ising data apply to humans. Moreover, the
safety of its high doses in humans has not
Resveratrol is unstable and oxidizes
easily, which makes it difficult to create a
skin cream with appreciable shelf life and
ideal biological efficacy. Further research is
necessary to understand the risks and benefits of its topical use and its net effect on
the skin, including the adequate manner of
its application. Researchers do not know if
topical application of resveratrol actually
activates sirtuin production. Still, commercial creams with sirtuin do exist. The concentration of resveratrol in these products
The anti-aging efficacy of these topical
products remains questionable, primarily
because sirtuins are large and unstable.
Small, oral doses of resveratrol are safe,
which can be deduced by thousands of
years of human consumption of grapes and
red wine. These questions arise only when
resveratrol’s topical uses are commercial-
ized via creams and lotions.
According to dermatologist Dr. David Bank,
sirtuin research is an exciting new arena
and the promised repair is theoretically
possible, but there is no peer-reviewed research to prove that it can be done just yet.
However, another well-known dermatologist Dr. Leslie Baumann questions whether
or not we actually want to make skin cells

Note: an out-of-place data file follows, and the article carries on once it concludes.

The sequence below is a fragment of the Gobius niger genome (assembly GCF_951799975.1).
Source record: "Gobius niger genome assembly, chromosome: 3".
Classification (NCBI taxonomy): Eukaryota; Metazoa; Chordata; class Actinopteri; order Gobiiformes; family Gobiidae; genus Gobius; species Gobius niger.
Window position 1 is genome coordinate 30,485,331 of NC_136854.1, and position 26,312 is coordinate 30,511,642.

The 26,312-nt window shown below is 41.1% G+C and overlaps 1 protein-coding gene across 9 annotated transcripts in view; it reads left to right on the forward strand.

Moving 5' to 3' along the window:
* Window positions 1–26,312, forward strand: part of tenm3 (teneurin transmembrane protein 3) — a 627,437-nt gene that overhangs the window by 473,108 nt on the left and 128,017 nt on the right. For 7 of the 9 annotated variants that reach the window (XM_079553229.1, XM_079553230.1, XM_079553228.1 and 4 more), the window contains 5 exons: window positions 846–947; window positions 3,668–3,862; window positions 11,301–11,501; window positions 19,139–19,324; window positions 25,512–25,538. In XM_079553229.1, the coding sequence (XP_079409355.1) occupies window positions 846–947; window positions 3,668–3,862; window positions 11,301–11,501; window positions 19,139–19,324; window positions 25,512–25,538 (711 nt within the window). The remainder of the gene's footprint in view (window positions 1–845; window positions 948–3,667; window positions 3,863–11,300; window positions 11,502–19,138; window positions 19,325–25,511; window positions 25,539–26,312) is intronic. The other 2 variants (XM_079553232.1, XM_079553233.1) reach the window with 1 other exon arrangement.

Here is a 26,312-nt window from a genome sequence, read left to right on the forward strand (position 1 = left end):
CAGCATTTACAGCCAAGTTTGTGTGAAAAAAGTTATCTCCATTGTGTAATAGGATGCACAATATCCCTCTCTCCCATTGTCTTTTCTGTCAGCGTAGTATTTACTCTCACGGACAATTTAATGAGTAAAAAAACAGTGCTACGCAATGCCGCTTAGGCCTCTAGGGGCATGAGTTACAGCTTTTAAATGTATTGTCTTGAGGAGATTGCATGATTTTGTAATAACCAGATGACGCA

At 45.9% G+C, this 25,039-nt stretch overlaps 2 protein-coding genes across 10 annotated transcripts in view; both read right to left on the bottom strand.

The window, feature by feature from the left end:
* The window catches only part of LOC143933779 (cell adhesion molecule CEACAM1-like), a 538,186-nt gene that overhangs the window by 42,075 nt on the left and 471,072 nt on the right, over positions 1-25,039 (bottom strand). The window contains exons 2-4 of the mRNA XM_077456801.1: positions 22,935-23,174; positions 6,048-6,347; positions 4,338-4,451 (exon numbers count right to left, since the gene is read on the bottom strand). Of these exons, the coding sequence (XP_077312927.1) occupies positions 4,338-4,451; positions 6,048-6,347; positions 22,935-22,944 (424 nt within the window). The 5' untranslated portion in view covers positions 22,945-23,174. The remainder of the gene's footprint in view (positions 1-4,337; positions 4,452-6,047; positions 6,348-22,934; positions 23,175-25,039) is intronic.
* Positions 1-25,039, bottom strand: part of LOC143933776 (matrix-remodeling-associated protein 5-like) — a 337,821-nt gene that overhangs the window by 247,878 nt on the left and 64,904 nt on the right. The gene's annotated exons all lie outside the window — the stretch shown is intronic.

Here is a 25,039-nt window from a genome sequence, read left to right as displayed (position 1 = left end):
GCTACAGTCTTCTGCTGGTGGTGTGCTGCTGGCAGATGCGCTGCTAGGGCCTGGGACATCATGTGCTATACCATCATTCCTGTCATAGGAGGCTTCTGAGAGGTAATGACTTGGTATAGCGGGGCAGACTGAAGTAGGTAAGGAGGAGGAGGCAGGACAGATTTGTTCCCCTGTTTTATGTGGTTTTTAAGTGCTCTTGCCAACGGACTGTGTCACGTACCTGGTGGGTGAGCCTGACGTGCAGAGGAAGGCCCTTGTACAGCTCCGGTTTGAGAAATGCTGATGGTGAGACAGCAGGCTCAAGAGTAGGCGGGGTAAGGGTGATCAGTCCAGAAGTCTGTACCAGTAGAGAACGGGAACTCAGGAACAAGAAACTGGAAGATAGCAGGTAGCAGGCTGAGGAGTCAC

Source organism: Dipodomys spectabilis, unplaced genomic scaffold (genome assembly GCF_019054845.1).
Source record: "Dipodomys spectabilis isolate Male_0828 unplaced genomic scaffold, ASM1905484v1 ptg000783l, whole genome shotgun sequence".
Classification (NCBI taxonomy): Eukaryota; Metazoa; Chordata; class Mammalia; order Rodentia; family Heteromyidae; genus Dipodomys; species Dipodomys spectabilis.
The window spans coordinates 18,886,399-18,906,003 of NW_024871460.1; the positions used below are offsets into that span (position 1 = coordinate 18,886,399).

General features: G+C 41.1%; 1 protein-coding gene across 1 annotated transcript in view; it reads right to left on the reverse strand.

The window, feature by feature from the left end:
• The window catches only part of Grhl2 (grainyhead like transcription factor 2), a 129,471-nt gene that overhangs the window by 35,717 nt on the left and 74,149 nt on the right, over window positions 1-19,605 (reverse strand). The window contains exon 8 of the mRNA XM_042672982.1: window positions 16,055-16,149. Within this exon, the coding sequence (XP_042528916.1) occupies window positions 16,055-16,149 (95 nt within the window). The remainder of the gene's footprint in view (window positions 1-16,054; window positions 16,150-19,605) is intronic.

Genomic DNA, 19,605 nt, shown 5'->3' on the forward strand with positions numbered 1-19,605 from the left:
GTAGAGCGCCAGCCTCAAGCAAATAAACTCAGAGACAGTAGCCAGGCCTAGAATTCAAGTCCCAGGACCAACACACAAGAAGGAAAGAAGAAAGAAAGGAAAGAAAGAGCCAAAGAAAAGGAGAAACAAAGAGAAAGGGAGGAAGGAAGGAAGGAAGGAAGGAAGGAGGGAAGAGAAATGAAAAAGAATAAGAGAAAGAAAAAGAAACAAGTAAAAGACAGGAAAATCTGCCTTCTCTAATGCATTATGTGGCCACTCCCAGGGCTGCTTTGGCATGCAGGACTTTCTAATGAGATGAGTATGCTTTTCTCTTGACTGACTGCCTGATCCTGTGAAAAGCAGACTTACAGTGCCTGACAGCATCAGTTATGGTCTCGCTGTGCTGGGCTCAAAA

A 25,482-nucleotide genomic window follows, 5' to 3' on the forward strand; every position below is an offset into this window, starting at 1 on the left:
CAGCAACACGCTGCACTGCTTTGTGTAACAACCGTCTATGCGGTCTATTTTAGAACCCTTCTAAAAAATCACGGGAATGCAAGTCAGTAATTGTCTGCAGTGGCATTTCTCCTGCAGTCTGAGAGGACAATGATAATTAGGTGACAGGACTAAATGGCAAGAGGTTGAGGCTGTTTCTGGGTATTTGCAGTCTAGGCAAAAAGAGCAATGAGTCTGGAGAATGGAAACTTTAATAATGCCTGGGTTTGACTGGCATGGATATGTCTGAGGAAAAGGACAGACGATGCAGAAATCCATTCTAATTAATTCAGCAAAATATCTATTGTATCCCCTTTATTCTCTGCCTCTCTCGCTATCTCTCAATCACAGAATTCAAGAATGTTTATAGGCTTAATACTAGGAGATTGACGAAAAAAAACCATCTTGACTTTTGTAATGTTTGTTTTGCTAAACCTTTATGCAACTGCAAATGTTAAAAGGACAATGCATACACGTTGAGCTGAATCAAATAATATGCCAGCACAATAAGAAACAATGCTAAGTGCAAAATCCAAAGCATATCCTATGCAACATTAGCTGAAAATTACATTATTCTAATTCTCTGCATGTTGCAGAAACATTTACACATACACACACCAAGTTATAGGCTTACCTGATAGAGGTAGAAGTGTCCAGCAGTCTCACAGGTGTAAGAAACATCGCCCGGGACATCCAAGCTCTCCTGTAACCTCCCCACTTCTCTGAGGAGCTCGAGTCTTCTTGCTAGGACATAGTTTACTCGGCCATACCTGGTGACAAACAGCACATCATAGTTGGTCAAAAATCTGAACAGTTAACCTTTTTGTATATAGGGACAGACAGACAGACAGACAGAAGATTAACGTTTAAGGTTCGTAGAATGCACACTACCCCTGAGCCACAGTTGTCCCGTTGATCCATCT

live longer, considering that some of the
best anti-agers out there, such as retinoids,
work by speeding up cell death.
Adding sirtuins to our face creams may
extend the life of cells; but cancer is the un-
controlled growth of cells and we currently
cannot control how long sirtuins make cells
live. I conclude that sirtuins potentially lack
the ability to discriminate between a healthy
and a cancerous cell and this could be of se-
rious skin safety concern at this time.
A sirtuin-stimulating drug called Sirtris is
being developed by GlaxoSmithKline. This
drug would treat diseases associated with
aging such as diabetes. While Sirtis may not
have a direct impact on skin care, it could
help in the search for other sirtuin-stimulating chemicals.
Anecdotal evidence supports the idea of
sirtuins as effective anti-aging ingredients.
After all, for years researchers have touted
the health benefits of antioxidants derived
from red wine and grape skin. Sirtuins may
prove to be a significant weapon in the war
against aging in the near future. •
1. M. Neveu et al. Enhancing cell longevity for
cosmetic application. J. Drugs Dermatol 2007; 6